The kiwis native to Northern China and was known as the Chinese gooseberry when it first arrived in New Zealand at the start of the 20th Century. When it came to export the fruit, to avoid the high duties charged on berries, the name was changed to kiwifruit, because of the shared characteristics with New Zealand's symbol, the kiwi bird, which is also small, brown and fuzzy. However, China is still the top producer, growing over 1.8 million tonnes in 2014. They are also available from California, and Chile.

When is it available?
Available for most of the year, the kiwi fruit is produced at the following times:

California - November to May
New Zealand - June to October
Chile - May to July

How do I eat it?
When purchasing, look for plump, fragrant kiwis that yield to gentle pressure. Avoid soft, bruised or shrivelled fruit.

You can eat your kiwi in a variety of ways. You can cut it in half and scoop out the flesh with a spoon; or you can eat it like an apple, as the brown fuzzy skin is perfectly edible (just remember to wash!) However, if you don't like the texture, you can peel the fruit and cut into slices or wedges.

When ripening keep kiwi away from heat and sunlight. Refrigerate for up to 3 days.

What does it taste like?
The taste can be anywhere from sweet to tart.

What are the health benefits?
Health benefits include maintaining healthy skin tone and texture, reducing blood pressure, and preventing heart disease and stroke. Containing just 54 calories, the kiwi is a great snack or light dessert.

Do you like kiwis? Let us know @office_fruit

Friday, 3 November 2017

Bonfire Night Treats

Bonfire Night is just round the corner, and we're sure you're on the look-out for some tasty treats to warm you up while you're watching the fireworks. You're in luck - read on to find out what we'll be making for Bonfire Night this year!

Toffee apples with chocolate, hazelnut and seeds

Serves 12
5 minutes to prepare and 10 minutes to cook

12 small red-skinned apples
12 lollipop sticks

For sesame seed toffee apples#
200g (7oz) demerara sugar
1 tsp balsamic vinegar
2 tbsp golden syrup
20g (3/4oz) butter
30g (1oz) sesame seeds

For chocolate-coated apples
200g (7oz) plain chocolate (50% cocoa for best results)
2 tsp (per apple) roasted chopped hazelnuts

What do I do?
  1. Push a stick into each apple
  2. For the sesame seed apples, combine the sugar with 50ml of water over a low heat and allow the sugar to dissolve. Add the vinegar, golden syrup and butter into a pan. Stir with a wooden spoon on a medium heat to melt, then bring to the boil. Boil for 5-6 minutes. To test if the toffee is ready, put a drop of the mixture into water to see if it hardens. Remove from the heat, add the sesame seeds (or leave them for a classic toffee apple) and swirl the pan. Dip into the toffee to coat. Let any excess drip off. Put on an oiled baking tray to cool for 10 minutes.
  3. For the chocolate-coated apples, melt the chocolate in a bowl set over a pan of simmering water. Dip each apple into the chocolate to coat, and sprinkle with nuts. Put on a tray in the fridge to set.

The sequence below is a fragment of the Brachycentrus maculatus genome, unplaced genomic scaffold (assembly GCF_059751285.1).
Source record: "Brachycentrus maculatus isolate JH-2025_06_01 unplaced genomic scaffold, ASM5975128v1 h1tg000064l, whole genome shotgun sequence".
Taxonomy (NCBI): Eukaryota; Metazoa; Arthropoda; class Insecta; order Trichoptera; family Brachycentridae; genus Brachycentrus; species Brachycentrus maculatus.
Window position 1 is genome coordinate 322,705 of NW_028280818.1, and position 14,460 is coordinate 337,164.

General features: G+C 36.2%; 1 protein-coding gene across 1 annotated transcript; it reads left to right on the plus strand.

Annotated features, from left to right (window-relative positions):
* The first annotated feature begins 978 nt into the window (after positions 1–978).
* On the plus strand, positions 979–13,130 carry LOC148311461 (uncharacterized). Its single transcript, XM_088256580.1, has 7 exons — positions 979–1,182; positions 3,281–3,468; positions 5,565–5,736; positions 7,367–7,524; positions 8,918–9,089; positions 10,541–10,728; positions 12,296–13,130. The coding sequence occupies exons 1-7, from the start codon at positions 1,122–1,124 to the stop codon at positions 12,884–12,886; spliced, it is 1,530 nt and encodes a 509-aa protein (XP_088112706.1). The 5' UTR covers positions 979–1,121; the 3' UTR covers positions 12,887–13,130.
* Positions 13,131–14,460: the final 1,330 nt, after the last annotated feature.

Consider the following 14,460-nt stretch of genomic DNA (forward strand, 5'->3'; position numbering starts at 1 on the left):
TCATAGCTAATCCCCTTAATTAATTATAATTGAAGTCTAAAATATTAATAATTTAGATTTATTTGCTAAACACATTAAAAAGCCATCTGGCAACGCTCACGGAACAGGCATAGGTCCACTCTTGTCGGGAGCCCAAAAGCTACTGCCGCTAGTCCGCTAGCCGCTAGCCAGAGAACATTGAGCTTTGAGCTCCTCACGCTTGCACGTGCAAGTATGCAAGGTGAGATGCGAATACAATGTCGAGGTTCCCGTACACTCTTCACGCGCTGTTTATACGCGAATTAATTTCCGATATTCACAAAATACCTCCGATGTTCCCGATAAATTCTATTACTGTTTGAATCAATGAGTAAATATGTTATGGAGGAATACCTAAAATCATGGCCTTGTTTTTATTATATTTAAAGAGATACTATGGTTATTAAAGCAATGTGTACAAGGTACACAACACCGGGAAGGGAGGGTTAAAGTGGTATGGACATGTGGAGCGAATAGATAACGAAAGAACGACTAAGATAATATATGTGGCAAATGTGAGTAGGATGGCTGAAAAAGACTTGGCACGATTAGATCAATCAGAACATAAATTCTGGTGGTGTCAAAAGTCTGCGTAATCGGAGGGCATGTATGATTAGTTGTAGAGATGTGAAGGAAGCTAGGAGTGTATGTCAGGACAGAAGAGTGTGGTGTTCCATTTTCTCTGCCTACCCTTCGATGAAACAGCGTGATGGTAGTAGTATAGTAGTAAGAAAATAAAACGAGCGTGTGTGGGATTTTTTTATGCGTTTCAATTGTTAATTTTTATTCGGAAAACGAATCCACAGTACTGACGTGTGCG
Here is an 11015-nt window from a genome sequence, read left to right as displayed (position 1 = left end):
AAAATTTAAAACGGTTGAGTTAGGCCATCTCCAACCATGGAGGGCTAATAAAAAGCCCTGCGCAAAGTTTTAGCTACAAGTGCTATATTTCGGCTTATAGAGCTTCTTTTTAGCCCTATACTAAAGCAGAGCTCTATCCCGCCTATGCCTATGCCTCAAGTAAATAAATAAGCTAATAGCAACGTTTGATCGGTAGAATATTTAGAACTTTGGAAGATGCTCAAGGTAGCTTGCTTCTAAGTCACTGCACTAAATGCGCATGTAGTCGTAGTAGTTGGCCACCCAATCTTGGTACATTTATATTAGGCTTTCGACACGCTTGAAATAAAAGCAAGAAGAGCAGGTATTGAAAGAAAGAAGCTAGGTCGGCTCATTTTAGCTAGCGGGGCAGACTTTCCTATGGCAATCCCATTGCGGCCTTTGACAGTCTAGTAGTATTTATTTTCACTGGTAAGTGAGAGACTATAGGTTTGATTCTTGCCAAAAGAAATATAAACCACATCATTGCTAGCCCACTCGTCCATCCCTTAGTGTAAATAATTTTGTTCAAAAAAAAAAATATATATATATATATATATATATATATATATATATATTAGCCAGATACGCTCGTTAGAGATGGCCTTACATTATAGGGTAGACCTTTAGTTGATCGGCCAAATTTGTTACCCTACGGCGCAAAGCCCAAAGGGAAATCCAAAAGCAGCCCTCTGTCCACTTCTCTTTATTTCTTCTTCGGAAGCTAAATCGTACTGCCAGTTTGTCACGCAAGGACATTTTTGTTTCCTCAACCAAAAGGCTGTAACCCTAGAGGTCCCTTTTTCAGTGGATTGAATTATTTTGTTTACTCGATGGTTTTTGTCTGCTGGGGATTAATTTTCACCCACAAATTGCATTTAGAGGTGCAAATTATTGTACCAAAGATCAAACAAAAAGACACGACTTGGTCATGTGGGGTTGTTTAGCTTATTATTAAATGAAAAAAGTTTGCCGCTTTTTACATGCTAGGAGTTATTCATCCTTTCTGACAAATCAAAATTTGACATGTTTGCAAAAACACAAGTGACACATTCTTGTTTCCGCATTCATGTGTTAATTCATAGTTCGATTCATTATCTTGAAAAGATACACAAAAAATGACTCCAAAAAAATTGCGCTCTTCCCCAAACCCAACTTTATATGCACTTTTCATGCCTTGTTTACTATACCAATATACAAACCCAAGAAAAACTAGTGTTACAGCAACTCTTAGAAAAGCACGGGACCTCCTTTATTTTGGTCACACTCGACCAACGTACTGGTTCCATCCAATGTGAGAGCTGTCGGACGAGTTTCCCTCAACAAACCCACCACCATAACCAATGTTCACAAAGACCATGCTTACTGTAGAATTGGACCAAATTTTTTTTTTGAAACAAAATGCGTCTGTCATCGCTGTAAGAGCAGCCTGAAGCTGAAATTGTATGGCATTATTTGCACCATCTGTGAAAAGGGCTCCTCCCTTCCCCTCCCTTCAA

Hot buttered rum with apple, cider and cinnamon

Serves 6
Takes 10 minutes


40g unsalted butter, softened
2 tbsp maple syrup
2 tsp ground cinnamon
300g golden rum
300ml cloudy apple juice
600ml apple cider
6 cinnamon sticks, to garnish,
freshly grated nutmeg, to garnish

What do I do? 

  1. In a large pan, melt the butter, maple syrup and cinnamon over a low heat.
  2. Increase the heat to medium, add the rum and leave to simmer for 1 minute. Pour in the apple juice and apple cider and heat for 2-3 minutes more, or until warmed through.
  3. Line up 6 heatproof mugs and put a cinnamon stick in each. Top up with the hot drink and service immediately, garnished with a little grated nutmeg.

What are you going to make for Bonfire Night? Let us know @office_fruit

Thursday, 26 October 2017

Spookily Good Hallowe'en Cookies

If you're looking for a spooky treat for Hallowe'en, look no further! These ghostly cookies are sure to be a favourite.

Prep: 45 minutes
Cook: 25 minutes
Level: Easy
Serves: 7-8


For the biscuits
200g unsalted butter, softened
200g golden caster sugar
1 large egg
1/2 tsp vanilla extract
400g plain flour, plus extra for dusting
20g silver balls
20g popping candy

For decoration
White, black and grey sugar paste
100g icing sugar


  1. Heat oven to 200c/180c/gas 6 and line a baking sheet with baking parchment.
  2. Put the butter in a bowl and beat with electric beaters until soft and creamy. Beat in the sugar, then the egg and vanilla, and finally the flour to make a dough. If the dough feels a bit sticky add a little more flour and knead it in. Wrap in cling film and put in the fridge for half an hour.
  3. Heavily flour a surface and cut the pastry in half. Roll out one half to 5mm thickness. Using a cookie cutter in the shape of a ghost (or any spooky shaped cutter you like), cut out 12 ghost shapes, which will make 4 cookies. Put the cut shapes on a baking tray lined with baking paper and put back in the fridge. Repeat with the second half of the pastry. Swap into the fridge, taking the chilled ghost biscuits out.
  4. Using a smaller cutter or a knife, cut a ghost-shaped hole in the middle of 4 of the biscuits on the tray, this is the space to store the surprise centre! Put these biscuits into the oven to bake for 10-12 minutes, until pale but cooked through. Transfer to a wire rack to cool. Repeat with the other tray.
  5. Once all the biscuits have cooled completely, they are ready to be assembled. Mix the icing sugar with 3 tbsp of water and mix well. It should be quite thick so add a little more icing sugar if the mixture is too runny. Take a biscuit without the centre missing, and spread or pipe a little icing around the edge. Press a biscuit with a centre missing on top, then sprinkle silver balls into the pocket that you have created. Spread icing on the edge of the second biscuit and press another whole biscuit on top. Set aside to firm up. Make sure you leave them for a while so they don't slide when you are finishing the decoration. 
  6. Once the biscuits feel firm and the icing has set, use the sugar paste to decorate them as you please, rolling it out, cutting it to shape and topping the biscuits. You may have to use a little of the icing to glue it down. Decorate with icing pens if you like.
  7. Enjoy!

Have you tried these cookies? Let us know @office_fruit

Adapted from